Nabz News Review - April 18, 2014
This week in human rights in Iran
On April 15, one day after Iran’s Vice President for Women’s and Family Affairs Shahindokht Molaverdi promised to strive for the release of female political prisoners, lawyer and human rights activist Nasrin Sotoudeh expressed hope and optimism for the release of political prisoners and prisoners of conscience over the course of this year. Soon after, however, security forces from the Revolutionary Guard (IRGC) and Ministry of Intelligence attacked Ward 350 of Evin Prison and subjected the prisoners there to heavy beatings. The website Kalemeh characterized the attack, which resulted in injury to many of the prisoners, as one of the most violent of its kind over the past decades. The attack took place in the wake of prisoners’ resistance against heavy-handed examinations in the notorious Ward 350, where political prisoners and prisoners of conscience are held.
The conditions in which prisoners are held in Iran’s prisons have always been a matter of concern for human rights and prisoner rights activists. Beatings of prisoners and lack of access to medical treatment are among the top issues mentioned with respect to prisoners in Iran. It was recently reported from Shiraz that social activist and yoga master Keyvan Massoumi, after being released from temporary detainment in Shiraz’s No. 100 Intelligence Detention Center, passed away from injuries resulting from psychological and physical torture during his detention. The reason for his detention was belief in and promotion of Sahaja Yoga, a form of Indian mysticism. This comes nearly one year after the death of labor activist Afshin Osanloo in the Rajaei Shahr Prison of Karaj, with no apparent progress in the investigation of his death. To protest prison conditions, lack of access to medical treatment or lack of fair trials, prisoners of conscience in Iran typically resort to hunger strikes. On April 15, HRANA reported on the deteriorating physical state of Mahmoud Fazli, a political prisoner in Tabriz Prison who began a hunger strike nine days earlier to protest the denial of his request for appeal. On April 10, Ahmed Shaheed, UN Special Rapporteur for Human Rights in Iran, along with four other UN special rapporteurs on torture, freedom of expression, right to health and freedom of religion, asked the government to arrange for medical treatment outside of prison for two political prisoners, Hossein Kazemeyni Boroujerdi and Mohammad Reza Pourshajari.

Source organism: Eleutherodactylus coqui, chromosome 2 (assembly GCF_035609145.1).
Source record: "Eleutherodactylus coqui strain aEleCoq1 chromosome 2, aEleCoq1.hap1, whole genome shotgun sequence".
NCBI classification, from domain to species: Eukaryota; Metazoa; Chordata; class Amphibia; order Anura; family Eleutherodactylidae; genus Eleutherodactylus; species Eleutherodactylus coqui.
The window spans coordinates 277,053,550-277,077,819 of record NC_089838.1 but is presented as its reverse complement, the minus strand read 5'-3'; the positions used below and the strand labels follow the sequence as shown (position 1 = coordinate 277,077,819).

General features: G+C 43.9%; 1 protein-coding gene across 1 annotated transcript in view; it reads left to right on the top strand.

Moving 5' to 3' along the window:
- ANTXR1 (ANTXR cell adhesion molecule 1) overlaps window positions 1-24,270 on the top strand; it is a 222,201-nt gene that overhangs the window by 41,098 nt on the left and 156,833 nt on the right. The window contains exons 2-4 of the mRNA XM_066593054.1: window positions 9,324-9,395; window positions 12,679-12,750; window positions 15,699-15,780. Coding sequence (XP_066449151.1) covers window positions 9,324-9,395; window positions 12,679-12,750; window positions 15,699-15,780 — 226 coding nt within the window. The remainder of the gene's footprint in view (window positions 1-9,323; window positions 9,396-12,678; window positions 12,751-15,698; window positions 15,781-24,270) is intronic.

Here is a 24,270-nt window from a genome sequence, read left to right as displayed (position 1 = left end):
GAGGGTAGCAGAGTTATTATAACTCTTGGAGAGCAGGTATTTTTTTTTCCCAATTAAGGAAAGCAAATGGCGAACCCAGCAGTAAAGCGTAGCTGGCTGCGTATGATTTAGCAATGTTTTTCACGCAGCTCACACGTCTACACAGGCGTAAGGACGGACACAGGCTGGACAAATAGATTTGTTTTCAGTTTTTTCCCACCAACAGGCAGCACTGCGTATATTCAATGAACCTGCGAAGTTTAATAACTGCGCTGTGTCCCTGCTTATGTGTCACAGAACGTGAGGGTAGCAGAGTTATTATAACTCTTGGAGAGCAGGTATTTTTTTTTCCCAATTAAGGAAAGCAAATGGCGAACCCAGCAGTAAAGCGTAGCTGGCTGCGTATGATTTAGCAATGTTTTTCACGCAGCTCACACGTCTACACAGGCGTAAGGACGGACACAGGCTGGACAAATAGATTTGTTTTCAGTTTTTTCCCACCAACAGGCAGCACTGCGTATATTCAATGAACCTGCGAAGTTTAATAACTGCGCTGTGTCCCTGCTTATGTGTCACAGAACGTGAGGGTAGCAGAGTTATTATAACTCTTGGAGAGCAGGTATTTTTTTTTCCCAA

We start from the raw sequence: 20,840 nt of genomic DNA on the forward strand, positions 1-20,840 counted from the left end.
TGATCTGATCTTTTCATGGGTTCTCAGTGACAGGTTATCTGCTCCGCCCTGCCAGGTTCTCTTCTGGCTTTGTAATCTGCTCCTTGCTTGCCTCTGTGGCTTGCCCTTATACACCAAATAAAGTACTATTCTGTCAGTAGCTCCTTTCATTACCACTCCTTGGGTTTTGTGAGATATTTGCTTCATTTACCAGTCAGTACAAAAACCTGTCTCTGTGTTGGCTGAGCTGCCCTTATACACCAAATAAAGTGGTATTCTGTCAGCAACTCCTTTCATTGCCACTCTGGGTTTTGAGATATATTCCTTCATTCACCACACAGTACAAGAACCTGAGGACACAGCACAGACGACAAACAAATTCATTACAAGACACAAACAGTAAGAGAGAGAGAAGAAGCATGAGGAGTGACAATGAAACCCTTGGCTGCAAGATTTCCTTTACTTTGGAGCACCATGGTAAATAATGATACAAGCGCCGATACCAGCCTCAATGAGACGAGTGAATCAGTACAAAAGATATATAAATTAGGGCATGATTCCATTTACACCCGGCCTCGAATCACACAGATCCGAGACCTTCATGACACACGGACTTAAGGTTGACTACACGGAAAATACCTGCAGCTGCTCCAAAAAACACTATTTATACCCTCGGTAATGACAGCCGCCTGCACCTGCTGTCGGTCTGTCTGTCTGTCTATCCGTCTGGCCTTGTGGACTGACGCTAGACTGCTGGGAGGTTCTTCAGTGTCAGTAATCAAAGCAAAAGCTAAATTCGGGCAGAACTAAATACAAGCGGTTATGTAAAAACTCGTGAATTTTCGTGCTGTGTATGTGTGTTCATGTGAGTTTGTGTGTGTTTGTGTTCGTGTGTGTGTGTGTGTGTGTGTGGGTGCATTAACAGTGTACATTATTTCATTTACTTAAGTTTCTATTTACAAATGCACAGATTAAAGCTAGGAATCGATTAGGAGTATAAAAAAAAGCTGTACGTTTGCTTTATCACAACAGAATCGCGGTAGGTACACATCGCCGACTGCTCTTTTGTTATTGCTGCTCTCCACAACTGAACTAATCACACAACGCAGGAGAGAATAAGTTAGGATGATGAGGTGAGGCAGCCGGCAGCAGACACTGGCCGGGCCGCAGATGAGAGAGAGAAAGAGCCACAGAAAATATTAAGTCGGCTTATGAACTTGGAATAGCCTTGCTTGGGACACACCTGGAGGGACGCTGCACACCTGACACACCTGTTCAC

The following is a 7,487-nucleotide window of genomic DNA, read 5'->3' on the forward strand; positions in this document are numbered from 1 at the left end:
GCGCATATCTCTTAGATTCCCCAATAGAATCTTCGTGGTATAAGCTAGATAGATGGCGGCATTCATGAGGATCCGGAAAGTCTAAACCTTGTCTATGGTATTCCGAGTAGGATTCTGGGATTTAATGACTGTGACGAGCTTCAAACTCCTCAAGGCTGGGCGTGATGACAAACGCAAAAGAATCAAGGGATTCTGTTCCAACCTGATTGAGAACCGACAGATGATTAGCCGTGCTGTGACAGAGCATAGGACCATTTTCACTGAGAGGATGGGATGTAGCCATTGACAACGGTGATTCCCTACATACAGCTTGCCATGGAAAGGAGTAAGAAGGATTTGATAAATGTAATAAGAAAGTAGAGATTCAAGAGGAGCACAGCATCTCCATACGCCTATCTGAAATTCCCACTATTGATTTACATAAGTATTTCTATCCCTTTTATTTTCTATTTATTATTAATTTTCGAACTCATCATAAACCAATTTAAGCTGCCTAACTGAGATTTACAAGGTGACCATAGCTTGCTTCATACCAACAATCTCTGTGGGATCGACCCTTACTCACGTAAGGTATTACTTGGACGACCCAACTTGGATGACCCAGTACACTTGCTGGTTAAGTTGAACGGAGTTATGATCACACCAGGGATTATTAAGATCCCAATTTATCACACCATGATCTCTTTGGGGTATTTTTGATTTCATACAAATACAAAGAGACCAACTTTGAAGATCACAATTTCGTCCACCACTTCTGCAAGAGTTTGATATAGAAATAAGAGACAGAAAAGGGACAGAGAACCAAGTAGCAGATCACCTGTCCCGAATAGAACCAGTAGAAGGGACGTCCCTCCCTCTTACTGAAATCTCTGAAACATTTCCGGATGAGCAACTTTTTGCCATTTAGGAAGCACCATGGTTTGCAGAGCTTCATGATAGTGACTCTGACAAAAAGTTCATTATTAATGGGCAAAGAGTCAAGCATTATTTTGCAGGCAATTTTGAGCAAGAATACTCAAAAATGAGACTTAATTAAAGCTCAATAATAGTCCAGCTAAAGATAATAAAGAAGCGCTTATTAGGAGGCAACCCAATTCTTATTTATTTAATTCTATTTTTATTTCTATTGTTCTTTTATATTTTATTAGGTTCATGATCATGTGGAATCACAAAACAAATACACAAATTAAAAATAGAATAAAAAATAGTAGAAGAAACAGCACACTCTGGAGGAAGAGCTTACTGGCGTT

Recently, Iran’s Prisons Organization raised new concerns by announcing that 30,000 prisoners convicted of drug-related charges will be transferred to forced labor camps. According to official figures, half of prisoners in Iran are held on drug-related charges.
Based on the latest information published by the website “Unlock Iran”, there are at least 853 political prisoners and prisoners of conscience in Iran. This figure is compiled from news reports published about Iranian prisoners in the media, and the actual number may be higher. Despite the insistence of Mohammad Javad Larijani, head of Iran’s Human Rights Council, that no Baha’i is in prison in Iran simply for being Baha’i, Unlock Iran’s statistics show that of the 223 individuals in prison in Iran for their beliefs, 86 are Baha’i.
Baha’is are not the only religious minority imprisoned in Iran. There are at least 235 Sunni prisoners in Iran, most of whom are ethnic Kurds, Arabs, and Baloch. According to HRANA, seven Sunni prisoners have been detained without trial for four years in Rajaei Shahr Prison in Karaj. After being arrested in 2010, these individuals spent six months in solitary confinement in Evin Prison before being transferred to Rajaei Shahr. Three of them were summoned to the Revolutionary Court of Karaj for trial on April 13.
In an April 10 statement, Reporters Without Borders called for the release of 52 print and web journalists in Iran. It also praised the European Parliament’s March 31 resolution on Iran, citing it as an indication that the “EU finally seems to be adopting an appropriate stance towards one of the world’s most repressive countries as regards freedom of information.”